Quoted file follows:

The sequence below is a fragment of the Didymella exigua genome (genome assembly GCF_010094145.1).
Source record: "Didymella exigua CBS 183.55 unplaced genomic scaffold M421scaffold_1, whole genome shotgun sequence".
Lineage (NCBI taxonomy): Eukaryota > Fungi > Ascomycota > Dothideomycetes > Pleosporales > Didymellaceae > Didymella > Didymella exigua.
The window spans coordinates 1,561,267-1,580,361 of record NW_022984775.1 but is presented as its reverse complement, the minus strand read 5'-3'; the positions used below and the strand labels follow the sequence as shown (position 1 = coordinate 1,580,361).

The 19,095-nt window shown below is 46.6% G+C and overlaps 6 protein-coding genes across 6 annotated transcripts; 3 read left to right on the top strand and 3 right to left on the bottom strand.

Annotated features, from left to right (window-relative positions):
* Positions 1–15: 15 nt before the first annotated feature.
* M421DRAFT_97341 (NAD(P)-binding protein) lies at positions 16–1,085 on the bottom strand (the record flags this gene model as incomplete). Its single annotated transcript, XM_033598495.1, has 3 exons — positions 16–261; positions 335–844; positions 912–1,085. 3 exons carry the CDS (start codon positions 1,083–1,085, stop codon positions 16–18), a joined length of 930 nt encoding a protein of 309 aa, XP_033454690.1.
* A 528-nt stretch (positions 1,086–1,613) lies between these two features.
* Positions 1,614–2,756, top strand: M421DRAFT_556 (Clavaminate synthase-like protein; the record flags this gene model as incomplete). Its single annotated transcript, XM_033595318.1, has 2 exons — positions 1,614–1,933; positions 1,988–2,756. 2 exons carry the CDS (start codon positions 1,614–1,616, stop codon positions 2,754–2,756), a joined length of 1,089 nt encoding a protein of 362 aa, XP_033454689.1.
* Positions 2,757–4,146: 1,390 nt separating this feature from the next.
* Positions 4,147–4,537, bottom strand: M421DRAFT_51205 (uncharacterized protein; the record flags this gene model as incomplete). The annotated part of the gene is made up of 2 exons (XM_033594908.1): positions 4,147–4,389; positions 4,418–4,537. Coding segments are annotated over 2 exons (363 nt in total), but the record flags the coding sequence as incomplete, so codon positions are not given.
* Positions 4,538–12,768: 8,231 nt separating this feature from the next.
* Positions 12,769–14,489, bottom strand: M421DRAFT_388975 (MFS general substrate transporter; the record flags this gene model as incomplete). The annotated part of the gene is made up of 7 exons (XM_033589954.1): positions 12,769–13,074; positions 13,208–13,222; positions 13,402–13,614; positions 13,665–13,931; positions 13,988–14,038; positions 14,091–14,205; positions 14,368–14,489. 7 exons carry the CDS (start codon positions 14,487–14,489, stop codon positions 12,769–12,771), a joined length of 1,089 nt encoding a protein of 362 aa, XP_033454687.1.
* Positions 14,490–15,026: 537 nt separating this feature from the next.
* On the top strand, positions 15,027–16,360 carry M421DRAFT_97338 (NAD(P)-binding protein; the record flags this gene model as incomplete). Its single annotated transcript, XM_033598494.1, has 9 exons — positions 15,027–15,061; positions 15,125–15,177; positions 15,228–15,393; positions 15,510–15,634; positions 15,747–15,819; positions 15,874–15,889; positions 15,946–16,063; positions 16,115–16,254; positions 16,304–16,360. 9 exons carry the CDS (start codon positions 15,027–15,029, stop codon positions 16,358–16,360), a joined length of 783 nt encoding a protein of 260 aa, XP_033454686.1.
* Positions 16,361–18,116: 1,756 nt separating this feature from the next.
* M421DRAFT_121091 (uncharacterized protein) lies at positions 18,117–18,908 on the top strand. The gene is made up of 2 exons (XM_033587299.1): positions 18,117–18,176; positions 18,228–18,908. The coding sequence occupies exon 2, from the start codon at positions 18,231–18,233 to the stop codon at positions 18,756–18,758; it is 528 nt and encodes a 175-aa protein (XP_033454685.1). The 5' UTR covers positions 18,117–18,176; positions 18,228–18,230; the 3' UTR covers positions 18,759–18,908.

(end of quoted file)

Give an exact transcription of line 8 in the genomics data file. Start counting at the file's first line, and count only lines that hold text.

* M421DRAFT_97341 (NAD(P)-binding protein) lies at positions 16–1,085 on the bottom strand (the record flags this gene model as incomplete). Its single annotated transcript, XM_033598495.1, has 3 exons — positions 16–261; positions 335–844; positions 912–1,085. 3 exons carry the CDS (start codon positions 1,083–1,085, stop codon positions 16–18), a joined length of 930 nt encoding a protein of 309 aa, XP_033454690.1.